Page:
‚ÄčEach year, there are up to two million new cases of monocular corneal blindness due to ocular trauma, corneal ulceration and a wide variety of inflammatory and infectious diseases. Often, the damage is not limited to the anterior stroma, but affects the deeper layers of the cornea leading to scarring and corneal blindness. However, only 120,000 corneal transplants are carried out each year due to donor shortages, leaving about ten million untreated patients globally. The main reason for this discrepancy is the high shortage of suitable donor corneas. Other limitations to transplantation of a donor cornea include difficulty in matching the donor cornea with respect to the recipient in terms of biology, geometry and biometry, plus, despite donor screening within existing cornea banks, there is always a risk of disease transmission. These limitations indicate a need to develop alternatives to the use of donor corneas.  All currently available artificial corneas present a high risk of serious complications such as rejection, extrusion, retroprostethic membrane formation, calcification, glaucoma, retinal detachment and failure or rejection. Their use is therefore limited to a last resort in the high risk corneal transplant group where transplantations have previously failed.              
The aim of this project is to address the need for an alternative by developing biomimetic corneas using host stem cells, recombinant human collagen and 3D printing thereby creating customized cornea grafts. Our partners include the Department of Product Development (University of Antwerp), Departement Materiaalkunde (MTM) and Production Engineering at Katholic University of Leuven. This project is funded by the FWO, Flanders.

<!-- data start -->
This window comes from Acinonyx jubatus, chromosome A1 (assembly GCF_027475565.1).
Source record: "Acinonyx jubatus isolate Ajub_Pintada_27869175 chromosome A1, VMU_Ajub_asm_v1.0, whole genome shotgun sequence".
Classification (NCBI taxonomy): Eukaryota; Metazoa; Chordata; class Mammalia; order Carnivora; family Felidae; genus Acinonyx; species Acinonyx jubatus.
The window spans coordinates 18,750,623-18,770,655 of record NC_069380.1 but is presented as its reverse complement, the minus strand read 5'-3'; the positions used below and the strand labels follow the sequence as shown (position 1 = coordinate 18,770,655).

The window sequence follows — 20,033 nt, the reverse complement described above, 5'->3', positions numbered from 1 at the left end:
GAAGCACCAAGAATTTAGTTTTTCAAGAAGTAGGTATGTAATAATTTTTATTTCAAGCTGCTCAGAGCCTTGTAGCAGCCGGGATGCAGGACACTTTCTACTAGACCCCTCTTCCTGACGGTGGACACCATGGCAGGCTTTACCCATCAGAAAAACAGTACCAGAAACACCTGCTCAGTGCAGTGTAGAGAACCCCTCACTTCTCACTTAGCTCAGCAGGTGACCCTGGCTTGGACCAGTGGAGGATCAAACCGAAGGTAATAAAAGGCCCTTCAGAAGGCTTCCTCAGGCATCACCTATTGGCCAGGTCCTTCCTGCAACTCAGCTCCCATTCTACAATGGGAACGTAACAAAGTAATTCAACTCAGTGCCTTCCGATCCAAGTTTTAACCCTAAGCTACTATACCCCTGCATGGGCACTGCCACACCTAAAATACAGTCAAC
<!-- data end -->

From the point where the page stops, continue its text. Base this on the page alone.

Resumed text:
Tissue Engineering Corneal Endothelial Cell Sheets

One of the causes of corneal blindness is endothelial dysfunction. Different factors can cause a drop in the number of corneal endothelial cells below a certain threshold that ascertains the adequate function of the endothelial monolayer. Current solutions for this pathology include transplantation of a donor corneal endothelial layer to the affected eye (Endothelial Keratoplasty). However, the global issue in corneal transplantation nowadays is the low donor to patient ratio. This shortage of donor corneas is the main drive in corneal tissue engineering research. The overall aim of this project is to optimize ex vivo expansion of functional corneal endothelium for the treatment of corneal endotheliopathy. We aim to tissue engineer corneal endothelial cell sheets for corneal regeneration and hence improve the current donor to patient ratio. The expected outcome is a functional corneal endothelial cell graft, which will be validated in a rat model of corneal endotheliopathy. This ground breaking research will result in a paradigm shift and completely change the current approaches towards corneal tissue banking and transplant surgery. Tissue engineered corneal endothelium, will potentially allow scale up and address cornea donor shortages in a refined manner, progressing the state-of-the-art to a proof-of-concept (TRL 4), in preparation for a phase I human clinical trial.